Featured Talk

10:15 am - 11:00 am 23 Wednesday

On Steering Dominated Points in Hypervolume Gradient Ascent for Bicriteria Continuous Optimization

Here we consider multiobjective optimization problem \(f_1(x)\rightarrow min,...,f_m(x)\rightarrow min,x\in \mathbb{R}^d\). We will later focus on the bicriteria case \(m=2\), though some methods that will be discussed are more general.

In previous work ([1], [2], and [3]) the hypervolume gradient has been suggested as a direction for steering a set of points in the direction of sets with larger or maximal hypervolume indicator values. The set of points was interpreted as a vector of dimension \(\mu\cdot d\), where \(\mu\) is the number of points in the set and \(d\) the dimension of any of these points. A search point, representing a set, is thus a vector \(p\in(\mathbb{R}^d)^{\mu}\). We will refer to its components by \(p^{(1)},...,p^{(\mu)}\), i.e. the concatenation \(p^{(1)},...,p^{(\mu)}\) equals \(p\). Given a sufficiently large reference point \(r\in\mathbb{R}^m\) the hypervolume indicator of \(p\) is defined by:


The hypervolume gradient \(\nabla HI(p)\) is defined for non-degenerate cases (see [1]). Practically, the degenerate cases do not occur, i.e. they form a measure zero subset of \(\mathbb{R}^{d\cdot\mu}\). However, two other problem occurs when using the gradient direction as a search direction. In order to discuss these problems we will introduce subgradients

\[\nabla^{(i)}HI(p):=\left(\left(\frac{\partial HI}{\partial p_1^{(i)}}\right)(p),...,\left(\frac{\partial HI}{\partial p_d^{(i)}}\right)(p)\right)^T,i=1,...,\mu\]

A component \(p^{(i)},i=1,...,\mu\) is called dominated w.r.t. \(p\), if and only if there exists \(p^{(j)},j\in\{1,...,\mu\}\) with \(p^{(j)}\) (Pareto) dominates \(p(i)\). In this case the \(i\)-th subgradient is zero, i.e. \(\nabla^{(i)}HI(p)=(0,...,0)^T\in\mathbb{R}^d\).

In the hypervolume gradient ascent method a zero subgradient leads to the unwanted effect that part of the points in the set – the dominated points – stay in the same position [3].The goal of this work is to propose and test methods that replace zero subgradients by vectors that lead in the direction of the Pareto front approximation.Once the dominated components get non-dominated (relative to the other components) they can contribute to the hypervolume indicator and their subgradients will be non-zero again.

Besides, a known problem in hypervolume gradient ascent is that the length of the subgradients can differ widely, which leads to a slow convergence in some parts of the objective space. This phenomenon was analysed in [3] and termed ’creepiness’. To counteract creepiness, it was proposed to normalize all subgradients before applying them in the gradient based search [5]. This strategy is also adopted in this work.Five methods are proposed to replace subgradients. These are:

M1 Use the gradient of \(f_1(p^{(i)})+f_2(p^{(i)})\). In regular cases this method will lead the dominated points to the Pareto front albeit the methods tends to steer the points towards the same point on the Pareto front (tangent of 45).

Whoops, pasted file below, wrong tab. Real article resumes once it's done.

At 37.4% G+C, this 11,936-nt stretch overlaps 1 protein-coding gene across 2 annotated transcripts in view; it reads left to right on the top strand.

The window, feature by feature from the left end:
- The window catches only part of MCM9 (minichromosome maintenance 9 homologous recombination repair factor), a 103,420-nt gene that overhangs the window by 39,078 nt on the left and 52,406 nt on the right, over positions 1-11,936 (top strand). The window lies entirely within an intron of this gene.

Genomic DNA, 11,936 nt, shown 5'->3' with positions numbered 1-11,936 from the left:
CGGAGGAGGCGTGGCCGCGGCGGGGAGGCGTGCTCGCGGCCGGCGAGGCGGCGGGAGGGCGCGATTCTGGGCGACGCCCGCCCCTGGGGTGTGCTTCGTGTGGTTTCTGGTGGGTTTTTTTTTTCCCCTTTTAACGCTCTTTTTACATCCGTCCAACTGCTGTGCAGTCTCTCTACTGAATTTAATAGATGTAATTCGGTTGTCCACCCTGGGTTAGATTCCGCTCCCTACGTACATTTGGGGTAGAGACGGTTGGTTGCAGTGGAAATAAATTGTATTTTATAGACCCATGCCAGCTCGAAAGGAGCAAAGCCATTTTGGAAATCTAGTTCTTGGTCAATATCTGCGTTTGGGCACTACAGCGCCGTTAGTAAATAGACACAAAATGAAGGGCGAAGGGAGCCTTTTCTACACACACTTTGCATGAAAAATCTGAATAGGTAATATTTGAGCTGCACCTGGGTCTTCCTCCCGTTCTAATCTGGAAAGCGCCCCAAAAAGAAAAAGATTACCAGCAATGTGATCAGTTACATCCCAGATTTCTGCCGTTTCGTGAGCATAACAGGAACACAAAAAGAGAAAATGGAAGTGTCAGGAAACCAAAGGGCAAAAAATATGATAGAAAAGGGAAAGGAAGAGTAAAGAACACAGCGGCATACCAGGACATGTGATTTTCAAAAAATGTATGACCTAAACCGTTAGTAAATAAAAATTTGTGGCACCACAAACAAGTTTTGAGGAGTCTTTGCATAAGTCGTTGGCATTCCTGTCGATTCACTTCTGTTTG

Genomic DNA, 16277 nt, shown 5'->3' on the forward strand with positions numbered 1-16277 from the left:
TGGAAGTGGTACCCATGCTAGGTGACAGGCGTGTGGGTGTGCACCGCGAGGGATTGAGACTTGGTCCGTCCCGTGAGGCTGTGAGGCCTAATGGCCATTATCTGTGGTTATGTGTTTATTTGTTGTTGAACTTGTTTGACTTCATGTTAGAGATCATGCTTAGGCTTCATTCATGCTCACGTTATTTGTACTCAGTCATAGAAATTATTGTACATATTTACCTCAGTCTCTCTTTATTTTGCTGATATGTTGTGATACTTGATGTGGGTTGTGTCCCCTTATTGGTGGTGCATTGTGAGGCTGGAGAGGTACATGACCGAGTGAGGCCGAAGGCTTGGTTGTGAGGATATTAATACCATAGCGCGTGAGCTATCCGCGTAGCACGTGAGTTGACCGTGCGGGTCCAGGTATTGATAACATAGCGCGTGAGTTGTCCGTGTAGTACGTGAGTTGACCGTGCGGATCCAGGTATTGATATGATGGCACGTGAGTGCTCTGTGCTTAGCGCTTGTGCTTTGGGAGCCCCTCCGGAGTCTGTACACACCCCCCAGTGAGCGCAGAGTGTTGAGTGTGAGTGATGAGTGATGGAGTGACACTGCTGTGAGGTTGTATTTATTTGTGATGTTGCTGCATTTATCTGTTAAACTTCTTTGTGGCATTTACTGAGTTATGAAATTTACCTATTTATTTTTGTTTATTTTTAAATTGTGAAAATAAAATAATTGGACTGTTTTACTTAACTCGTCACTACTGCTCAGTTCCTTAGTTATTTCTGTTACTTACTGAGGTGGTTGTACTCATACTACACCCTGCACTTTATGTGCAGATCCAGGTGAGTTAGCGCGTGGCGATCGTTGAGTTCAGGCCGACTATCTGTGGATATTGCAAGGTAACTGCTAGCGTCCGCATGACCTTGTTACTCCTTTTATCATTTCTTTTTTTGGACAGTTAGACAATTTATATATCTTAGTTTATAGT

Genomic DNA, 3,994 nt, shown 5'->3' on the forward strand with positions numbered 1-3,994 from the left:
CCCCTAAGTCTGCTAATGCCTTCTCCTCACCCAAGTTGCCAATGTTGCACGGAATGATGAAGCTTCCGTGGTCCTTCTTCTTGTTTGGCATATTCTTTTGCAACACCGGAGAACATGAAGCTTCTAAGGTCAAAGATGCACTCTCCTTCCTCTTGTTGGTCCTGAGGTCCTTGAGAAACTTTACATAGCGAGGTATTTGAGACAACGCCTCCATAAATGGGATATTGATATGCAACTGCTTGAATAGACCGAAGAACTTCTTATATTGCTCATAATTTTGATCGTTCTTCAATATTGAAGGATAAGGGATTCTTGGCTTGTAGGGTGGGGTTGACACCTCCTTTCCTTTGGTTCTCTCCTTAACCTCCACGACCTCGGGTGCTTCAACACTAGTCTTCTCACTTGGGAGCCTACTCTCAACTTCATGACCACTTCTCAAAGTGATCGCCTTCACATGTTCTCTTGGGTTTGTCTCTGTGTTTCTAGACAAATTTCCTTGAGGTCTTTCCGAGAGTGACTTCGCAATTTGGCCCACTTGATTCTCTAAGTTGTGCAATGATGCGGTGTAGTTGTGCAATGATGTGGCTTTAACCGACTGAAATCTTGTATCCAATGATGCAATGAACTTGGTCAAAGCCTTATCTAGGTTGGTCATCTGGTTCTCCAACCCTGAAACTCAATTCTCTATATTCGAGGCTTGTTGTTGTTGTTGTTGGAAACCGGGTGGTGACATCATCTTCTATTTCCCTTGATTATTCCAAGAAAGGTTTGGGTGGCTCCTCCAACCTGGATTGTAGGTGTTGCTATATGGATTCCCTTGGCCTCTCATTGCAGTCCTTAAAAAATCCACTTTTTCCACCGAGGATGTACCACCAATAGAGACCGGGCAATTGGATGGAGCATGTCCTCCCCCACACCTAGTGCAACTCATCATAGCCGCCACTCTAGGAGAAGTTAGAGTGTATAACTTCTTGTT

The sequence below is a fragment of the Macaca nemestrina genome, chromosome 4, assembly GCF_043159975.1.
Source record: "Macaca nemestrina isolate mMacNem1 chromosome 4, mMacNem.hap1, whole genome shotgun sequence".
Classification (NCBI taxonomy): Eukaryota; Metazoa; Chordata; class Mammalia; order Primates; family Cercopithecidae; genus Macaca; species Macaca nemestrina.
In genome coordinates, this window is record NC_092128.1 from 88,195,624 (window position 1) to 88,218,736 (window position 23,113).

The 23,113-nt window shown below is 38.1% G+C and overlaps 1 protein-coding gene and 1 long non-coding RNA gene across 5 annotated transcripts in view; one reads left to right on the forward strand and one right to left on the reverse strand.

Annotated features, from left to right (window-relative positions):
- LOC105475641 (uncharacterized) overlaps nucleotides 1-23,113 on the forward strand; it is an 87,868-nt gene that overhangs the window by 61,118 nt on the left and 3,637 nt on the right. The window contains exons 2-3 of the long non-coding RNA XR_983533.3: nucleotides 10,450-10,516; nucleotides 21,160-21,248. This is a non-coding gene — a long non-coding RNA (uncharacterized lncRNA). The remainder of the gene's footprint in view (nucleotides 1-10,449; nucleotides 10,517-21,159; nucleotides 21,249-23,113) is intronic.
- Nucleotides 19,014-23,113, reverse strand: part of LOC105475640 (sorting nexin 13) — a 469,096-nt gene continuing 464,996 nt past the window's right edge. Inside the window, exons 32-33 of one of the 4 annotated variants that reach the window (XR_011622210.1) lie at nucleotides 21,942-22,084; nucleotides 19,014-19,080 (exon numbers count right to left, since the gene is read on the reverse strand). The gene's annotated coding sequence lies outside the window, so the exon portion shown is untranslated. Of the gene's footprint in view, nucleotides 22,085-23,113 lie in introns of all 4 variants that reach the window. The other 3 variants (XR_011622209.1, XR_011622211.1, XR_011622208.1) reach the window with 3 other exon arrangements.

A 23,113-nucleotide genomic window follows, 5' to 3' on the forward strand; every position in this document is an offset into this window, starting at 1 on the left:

M2 To avoid diversity loss as in M1, in M2 the proposed method is to use instead of the gradient of a randomly weighted aggregated sum \(w_1f_1(p^{(i)})+(1-w_1)f_2(p^{(i)})\), with \(w_1\sim U(0,1)\) being a uniformly distributed random number.

M3 For this method a direction that points into the dominance cone of a single point was proposed in López as

\[\nabla f_1(x)/||\nabla f_1(x)||+\nabla f_2(x)/||\nabla f_2(x)||.\]

M4 This methods seeks to find a point that fills the nearest gap of the current Parteto front approximation with respect to the dominated point. For this it computes the secant of the two neighboring points of the closest gap and the angle of this secant. The weights of the linear aggregation \(w_1f_1+w_2f_2\) are chosen in such a way that a tangential point on the Pareto front with this angle is approximated. In other words, if the secant has the slope \(m\), the weights are chosen such that \(w_1/w_2=m\).

M5 This method seeks to get closer to the midpoint of the secant described in M4. This midpoint we will term \(c\) and the subgradient is replaced by the subgradient of the squared Euclidean distance to this point. That is for a dominated component with index \(i\) we replace the subgradient by:


The five methods are tested on both convex and concave Pareto fronts and their convergence behavior will be compared. The study will reveal interesting patterns in the convergence behavior and provide explanations for these.


[1] Emmerich, M., & Deutz, A. (2014). Time complexity and zeros of the hypervolume indicator gradient field. In EVOLVE-A Bridge between Probability, Set Oriented Numerics, and Evolutionary Computa-tion III (pp. 169-193). Springer International Publishing.

[2] Emmerich, M., Deutz, A., & Beume, N. (2007). Gradient-based/evolutionary relay hybrid for computing Pareto front approximations maximizing the S-metric (pp. 140-156). Springer Berlin Heidelberg.

[3] Hernández, V. A. S., Schütze, O., & Emmerich, M. (2014). Hypervolume Maximization via Set Based Newton’s Method. In EVOLVE-A Bridge between Probability, Set Oriented Numerics, and Evolution-ary Computation V (pp. 15-28). Springer International Publishing.

[4] López, A. L., Coello, C. A. C., & Schütze, O. (2012). Using Gradient Based Information to Build Hybrid Multi-objective Evolutionary Algorithms (Doctoral dissertation, PhD thesis, Computer Science Department, CINVESTAV-IPN).

[5] Wilco Verhoef, André H. Deutz, and Michael T.M. Emmerich: On Gradient-based and Swarm-based Algorithms for Set-oriented Bicriteria Optimization, EVOLVE 2015 - A Bridge between Set OrientedNumerics, Probability Theory, and Evolutionary Computation, Iasi, Romania, June 2015 (in print)


Andre Deutz